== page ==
NEW YORK (TheStreet) -- Shares of Hewlett-Packard (HPQ) are dropping by 0.12% to $32.65 after the company today agreed to pay $100 million to its investors to settle claims that they were misled about the $10 billion acquisition of British software maker Autonomy.
HP acquired Autonomy in 2011 but was forced to write down its value by $8.8 billion only a year later. HP said at the time of the write-down that it had been duped into overpaying for the acquisition. Shortly after, investors saw the values of their shares tumble, Reuters reported.
Leading the class-action lawsuit is PGGM, a Dutch pension fund manager who alleged that HP made "materially false statements and omissions" about the price it paid for Autonomy, according to The Financial Times.
"We hope this victory will set a precedent and make companies think again before they make statements that are not supported by facts," legal counsel Femke Hendriks at PGGM stated.
Even though HP believes the lawsuit has no merit, "it is desirable and beneficial to HP and its shareholders to settle the case as further litigation would be burdensome and protracted," Hewlett-Packard said in a statement.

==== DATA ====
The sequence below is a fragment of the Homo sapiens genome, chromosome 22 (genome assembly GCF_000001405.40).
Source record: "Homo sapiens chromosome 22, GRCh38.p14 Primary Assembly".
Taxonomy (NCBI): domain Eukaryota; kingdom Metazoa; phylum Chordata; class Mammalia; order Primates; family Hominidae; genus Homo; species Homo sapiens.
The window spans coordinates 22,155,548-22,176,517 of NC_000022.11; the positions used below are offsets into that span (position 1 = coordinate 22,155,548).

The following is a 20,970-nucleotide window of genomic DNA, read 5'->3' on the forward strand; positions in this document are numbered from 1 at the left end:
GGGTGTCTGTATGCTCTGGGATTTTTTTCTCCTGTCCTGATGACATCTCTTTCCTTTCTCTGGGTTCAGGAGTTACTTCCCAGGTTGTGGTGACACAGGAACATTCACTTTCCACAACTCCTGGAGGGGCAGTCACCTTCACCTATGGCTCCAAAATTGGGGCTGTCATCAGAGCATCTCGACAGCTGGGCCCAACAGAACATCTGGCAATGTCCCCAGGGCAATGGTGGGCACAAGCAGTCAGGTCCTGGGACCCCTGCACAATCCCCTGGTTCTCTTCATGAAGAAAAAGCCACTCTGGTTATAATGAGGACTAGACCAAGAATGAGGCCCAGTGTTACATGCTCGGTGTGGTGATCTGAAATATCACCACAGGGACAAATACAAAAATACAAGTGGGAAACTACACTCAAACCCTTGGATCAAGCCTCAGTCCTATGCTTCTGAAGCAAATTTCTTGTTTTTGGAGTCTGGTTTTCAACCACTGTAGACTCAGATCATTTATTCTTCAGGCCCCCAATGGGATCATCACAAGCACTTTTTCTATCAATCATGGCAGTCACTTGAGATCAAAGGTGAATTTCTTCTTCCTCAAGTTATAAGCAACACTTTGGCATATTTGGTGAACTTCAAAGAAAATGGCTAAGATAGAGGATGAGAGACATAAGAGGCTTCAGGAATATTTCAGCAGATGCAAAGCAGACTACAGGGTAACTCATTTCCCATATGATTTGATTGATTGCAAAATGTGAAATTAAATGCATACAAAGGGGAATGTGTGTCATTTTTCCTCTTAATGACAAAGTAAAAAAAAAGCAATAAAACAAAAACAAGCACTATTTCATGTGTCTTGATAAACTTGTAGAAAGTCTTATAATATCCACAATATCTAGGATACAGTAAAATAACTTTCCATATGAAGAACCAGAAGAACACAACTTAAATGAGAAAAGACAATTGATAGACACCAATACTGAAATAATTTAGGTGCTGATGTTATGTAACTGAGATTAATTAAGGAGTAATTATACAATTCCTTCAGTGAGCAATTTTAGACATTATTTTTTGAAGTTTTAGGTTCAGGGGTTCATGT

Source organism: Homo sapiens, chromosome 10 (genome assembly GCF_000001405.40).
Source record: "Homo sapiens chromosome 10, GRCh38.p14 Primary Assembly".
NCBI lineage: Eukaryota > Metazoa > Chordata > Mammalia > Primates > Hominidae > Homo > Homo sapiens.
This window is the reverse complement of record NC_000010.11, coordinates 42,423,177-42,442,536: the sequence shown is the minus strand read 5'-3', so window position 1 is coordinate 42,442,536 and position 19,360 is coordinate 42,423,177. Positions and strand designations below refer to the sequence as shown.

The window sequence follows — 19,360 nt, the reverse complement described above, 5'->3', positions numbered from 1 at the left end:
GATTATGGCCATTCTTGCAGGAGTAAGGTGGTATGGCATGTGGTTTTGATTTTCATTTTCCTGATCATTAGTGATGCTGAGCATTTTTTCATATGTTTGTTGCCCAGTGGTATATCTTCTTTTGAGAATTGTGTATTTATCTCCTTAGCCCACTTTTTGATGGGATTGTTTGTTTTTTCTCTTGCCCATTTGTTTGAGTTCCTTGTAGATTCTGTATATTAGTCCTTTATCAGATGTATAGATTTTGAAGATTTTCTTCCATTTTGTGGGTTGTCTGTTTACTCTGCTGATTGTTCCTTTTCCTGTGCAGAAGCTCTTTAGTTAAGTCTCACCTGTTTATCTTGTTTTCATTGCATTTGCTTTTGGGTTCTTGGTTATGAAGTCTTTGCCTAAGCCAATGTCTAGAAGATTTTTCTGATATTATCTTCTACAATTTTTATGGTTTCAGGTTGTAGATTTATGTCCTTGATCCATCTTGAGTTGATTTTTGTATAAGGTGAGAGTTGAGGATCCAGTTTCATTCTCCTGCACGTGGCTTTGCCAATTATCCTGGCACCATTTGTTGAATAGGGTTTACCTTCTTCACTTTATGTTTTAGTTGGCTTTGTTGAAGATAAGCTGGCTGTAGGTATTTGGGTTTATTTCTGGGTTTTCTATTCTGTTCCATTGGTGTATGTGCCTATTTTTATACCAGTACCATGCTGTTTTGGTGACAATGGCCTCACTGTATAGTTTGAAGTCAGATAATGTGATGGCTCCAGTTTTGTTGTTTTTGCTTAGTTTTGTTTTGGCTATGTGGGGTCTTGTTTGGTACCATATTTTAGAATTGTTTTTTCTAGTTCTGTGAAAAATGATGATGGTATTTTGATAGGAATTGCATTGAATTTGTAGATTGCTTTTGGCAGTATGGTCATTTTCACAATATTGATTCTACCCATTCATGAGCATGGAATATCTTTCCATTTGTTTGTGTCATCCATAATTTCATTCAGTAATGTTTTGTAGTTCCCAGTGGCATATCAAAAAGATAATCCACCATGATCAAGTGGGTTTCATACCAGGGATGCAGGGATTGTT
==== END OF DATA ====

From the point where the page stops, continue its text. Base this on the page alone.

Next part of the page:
Separately, TheStreet Ratings team rates HEWLETT-PACKARD CO as a Buy with a ratings score of B-. TheStreet Ratings Team has this to say about their recommendation:
"We rate HEWLETT-PACKARD CO (HPQ) a BUY. This is driven by several positive factors, which we believe should have a greater impact than any weaknesses, and should give investors a better performance opportunity than most stocks we cover. Among the primary strengths of the company is its attractive valuation levels, considering its current price compared to earnings, book value and other measures. We feel its strengths outweigh the fact that the company has had sub par growth in net income."